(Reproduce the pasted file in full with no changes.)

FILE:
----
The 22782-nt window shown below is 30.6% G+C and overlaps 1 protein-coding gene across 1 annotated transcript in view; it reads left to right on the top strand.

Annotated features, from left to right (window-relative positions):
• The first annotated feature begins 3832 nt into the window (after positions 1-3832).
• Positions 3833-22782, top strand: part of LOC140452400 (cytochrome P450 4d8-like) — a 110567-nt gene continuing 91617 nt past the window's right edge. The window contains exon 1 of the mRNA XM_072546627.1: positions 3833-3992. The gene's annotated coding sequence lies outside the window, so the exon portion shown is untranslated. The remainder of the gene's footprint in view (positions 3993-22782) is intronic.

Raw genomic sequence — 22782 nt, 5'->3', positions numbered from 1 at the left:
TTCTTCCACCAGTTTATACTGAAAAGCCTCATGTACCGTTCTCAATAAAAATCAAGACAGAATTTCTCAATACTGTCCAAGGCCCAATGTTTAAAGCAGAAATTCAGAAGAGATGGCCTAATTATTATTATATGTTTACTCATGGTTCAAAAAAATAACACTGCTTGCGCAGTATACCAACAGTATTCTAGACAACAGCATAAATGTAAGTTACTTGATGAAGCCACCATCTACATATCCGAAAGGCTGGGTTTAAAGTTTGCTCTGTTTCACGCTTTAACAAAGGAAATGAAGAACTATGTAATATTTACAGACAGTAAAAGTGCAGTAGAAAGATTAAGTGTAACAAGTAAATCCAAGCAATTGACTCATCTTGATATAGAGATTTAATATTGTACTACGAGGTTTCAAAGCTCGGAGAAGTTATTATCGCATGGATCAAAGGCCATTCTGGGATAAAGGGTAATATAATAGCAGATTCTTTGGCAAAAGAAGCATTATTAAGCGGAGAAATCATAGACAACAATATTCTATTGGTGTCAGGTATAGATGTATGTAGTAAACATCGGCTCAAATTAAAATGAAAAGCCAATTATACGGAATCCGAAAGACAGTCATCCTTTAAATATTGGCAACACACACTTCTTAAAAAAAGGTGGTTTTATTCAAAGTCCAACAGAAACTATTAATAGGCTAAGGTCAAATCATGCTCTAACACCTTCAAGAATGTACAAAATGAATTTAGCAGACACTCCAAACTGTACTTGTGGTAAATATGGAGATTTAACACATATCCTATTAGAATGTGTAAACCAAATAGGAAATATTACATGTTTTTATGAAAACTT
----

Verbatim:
The 22782-nt window shown below is 30.6% G+C and overlaps 1 protein-coding gene across 1 annotated transcript in view; it reads left to right on the top strand.

Annotated features, from left to right (window-relative positions):
• The first annotated feature begins 3832 nt into the window (after positions 1-3832).
• Positions 3833-22782, top strand: part of LOC140452400 (cytochrome P450 4d8-like) — a 110567-nt gene continuing 91617 nt past the window's right edge. The window contains exon 1 of the mRNA XM_072546627.1: positions 3833-3992. The gene's annotated coding sequence lies outside the window, so the exon portion shown is untranslated. The remainder of the gene's footprint in view (positions 3993-22782) is intronic.

Raw genomic sequence — 22782 nt, 5'->3', positions numbered from 1 at the left:
TTCTTCCACCAGTTTATACTGAAAAGCCTCATGTACCGTTCTCAATAAAAATCAAGACAGAATTTCTCAATACTGTCCAAGGCCCAATGTTTAAAGCAGAAATTCAGAAGAGATGGCCTAATTATTATTATATGTTTACTCATGGTTCAAAAAAATAACACTGCTTGCGCAGTATACCAACAGTATTCTAGACAACAGCATAAATGTAAGTTACTTGATGAAGCCACCATCTACATATCCGAAAGGCTGGGTTTAAAGTTTGCTCTGTTTCACGCTTTAACAAAGGAAATGAAGAACTATGTAATATTTACAGACAGTAAAAGTGCAGTAGAAAGATTAAGTGTAACAAGTAAATCCAAGCAATTGACTCATCTTGATATAGAGATTTAATATTGTACTACGAGGTTTCAAAGCTCGGAGAAGTTATTATCGCATGGATCAAAGGCCATTCTGGGATAAAGGGTAATATAATAGCAGATTCTTTGGCAAAAGAAGCATTATTAAGCGGAGAAATCATAGACAACAATATTCTATTGGTGTCAGGTATAGATGTATGTAGTAAACATCGGCTCAAATTAAAATGAAAAGCCAATTATACGGAATCCGAAAGACAGTCATCCTTTAAATATTGGCAACACACACTTCTTAAAAAAAGGTGGTTTTATTCAAAGTCCAACAGAAACTATTAATAGGCTAAGGTCAAATCATGCTCTAACACCTTCAAGAATGTACAAAATGAATTTAGCAGACACTCCAAACTGTACTTGTGGTAAATATGGAGATTTAACACATATCCTATTAGAATGTGTAAACCAAATAGGAAATATTACATGTTTTTATGAAAACTT